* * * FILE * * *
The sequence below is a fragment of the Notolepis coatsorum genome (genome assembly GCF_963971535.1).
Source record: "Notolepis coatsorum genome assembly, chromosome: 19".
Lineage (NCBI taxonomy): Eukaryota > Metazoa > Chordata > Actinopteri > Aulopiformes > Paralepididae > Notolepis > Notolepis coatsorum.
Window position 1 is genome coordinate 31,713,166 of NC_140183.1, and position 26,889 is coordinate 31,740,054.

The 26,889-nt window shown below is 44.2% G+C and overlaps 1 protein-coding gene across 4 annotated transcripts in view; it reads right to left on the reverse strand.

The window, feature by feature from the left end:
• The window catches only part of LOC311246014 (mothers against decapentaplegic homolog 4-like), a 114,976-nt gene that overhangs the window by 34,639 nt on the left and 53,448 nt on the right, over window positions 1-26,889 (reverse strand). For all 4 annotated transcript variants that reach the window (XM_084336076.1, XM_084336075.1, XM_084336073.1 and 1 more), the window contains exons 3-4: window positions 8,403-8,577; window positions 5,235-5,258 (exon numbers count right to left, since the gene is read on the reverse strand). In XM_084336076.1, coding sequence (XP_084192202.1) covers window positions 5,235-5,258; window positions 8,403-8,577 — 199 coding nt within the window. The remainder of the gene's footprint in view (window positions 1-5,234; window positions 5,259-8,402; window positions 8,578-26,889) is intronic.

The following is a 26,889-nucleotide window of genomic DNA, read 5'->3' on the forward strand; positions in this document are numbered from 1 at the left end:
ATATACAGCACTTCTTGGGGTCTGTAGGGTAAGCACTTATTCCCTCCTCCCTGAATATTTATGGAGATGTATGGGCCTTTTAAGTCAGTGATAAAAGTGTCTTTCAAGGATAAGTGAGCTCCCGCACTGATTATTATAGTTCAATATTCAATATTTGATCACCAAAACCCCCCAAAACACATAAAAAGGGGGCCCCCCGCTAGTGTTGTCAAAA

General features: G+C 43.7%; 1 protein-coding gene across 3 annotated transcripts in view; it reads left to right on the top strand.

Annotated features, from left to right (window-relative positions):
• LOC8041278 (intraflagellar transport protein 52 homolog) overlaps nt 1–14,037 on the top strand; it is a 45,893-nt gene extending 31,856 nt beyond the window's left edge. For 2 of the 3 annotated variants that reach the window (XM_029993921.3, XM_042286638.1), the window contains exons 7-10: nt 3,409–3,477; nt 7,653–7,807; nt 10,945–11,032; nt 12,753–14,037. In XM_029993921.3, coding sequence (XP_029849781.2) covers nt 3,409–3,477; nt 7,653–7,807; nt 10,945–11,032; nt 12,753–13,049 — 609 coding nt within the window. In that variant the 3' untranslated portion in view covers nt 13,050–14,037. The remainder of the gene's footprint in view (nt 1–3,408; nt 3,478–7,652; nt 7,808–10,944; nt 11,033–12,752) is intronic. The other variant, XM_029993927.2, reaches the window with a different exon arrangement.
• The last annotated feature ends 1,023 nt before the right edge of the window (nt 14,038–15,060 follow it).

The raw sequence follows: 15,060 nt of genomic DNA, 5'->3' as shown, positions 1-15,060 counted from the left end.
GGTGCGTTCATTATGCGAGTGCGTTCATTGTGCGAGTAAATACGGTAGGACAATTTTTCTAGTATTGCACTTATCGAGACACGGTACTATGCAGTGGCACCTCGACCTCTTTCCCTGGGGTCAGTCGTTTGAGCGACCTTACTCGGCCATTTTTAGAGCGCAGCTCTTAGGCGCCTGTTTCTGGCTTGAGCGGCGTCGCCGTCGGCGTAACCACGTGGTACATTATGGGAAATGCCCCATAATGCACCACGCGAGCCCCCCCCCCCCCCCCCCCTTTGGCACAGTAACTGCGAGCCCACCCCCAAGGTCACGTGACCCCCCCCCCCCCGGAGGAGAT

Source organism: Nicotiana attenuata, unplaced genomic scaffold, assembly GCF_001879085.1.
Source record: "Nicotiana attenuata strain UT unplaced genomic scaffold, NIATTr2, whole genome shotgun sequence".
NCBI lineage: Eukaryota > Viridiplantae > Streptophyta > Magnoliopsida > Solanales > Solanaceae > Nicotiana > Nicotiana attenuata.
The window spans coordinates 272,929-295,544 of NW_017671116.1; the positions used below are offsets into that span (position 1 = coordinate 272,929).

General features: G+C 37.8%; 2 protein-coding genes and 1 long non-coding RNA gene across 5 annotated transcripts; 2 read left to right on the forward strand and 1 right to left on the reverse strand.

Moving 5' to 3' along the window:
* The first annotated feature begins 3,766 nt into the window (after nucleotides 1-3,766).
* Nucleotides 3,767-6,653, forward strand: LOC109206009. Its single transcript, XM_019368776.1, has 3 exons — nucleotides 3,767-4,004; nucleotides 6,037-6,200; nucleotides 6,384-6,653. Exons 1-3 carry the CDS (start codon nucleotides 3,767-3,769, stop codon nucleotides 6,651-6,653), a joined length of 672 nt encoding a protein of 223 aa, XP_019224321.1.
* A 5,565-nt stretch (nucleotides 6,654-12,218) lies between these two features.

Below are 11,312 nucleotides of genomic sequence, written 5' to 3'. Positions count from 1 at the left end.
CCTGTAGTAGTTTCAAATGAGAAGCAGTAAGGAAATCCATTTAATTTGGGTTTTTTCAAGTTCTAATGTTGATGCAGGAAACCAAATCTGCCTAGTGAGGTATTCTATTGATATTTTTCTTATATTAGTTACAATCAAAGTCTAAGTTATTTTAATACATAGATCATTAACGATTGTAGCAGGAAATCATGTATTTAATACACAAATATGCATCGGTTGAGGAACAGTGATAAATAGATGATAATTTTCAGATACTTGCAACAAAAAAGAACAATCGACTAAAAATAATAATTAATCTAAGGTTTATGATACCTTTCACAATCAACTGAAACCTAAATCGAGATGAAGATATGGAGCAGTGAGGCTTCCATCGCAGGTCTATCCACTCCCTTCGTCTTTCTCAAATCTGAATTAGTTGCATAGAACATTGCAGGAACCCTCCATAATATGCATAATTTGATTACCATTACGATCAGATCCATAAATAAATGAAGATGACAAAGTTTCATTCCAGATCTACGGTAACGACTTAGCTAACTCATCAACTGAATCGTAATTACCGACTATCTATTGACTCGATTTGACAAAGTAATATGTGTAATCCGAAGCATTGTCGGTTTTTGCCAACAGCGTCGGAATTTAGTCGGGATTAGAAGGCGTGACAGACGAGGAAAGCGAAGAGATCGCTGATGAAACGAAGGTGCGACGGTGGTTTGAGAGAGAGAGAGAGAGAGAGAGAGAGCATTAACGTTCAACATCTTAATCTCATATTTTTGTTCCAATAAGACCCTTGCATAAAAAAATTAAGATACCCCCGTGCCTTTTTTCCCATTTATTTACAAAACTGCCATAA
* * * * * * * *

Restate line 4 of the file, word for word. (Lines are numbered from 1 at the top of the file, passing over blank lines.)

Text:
Window position 1 is genome coordinate 31,713,166 of NC_140183.1, and position 26,889 is coordinate 31,740,054.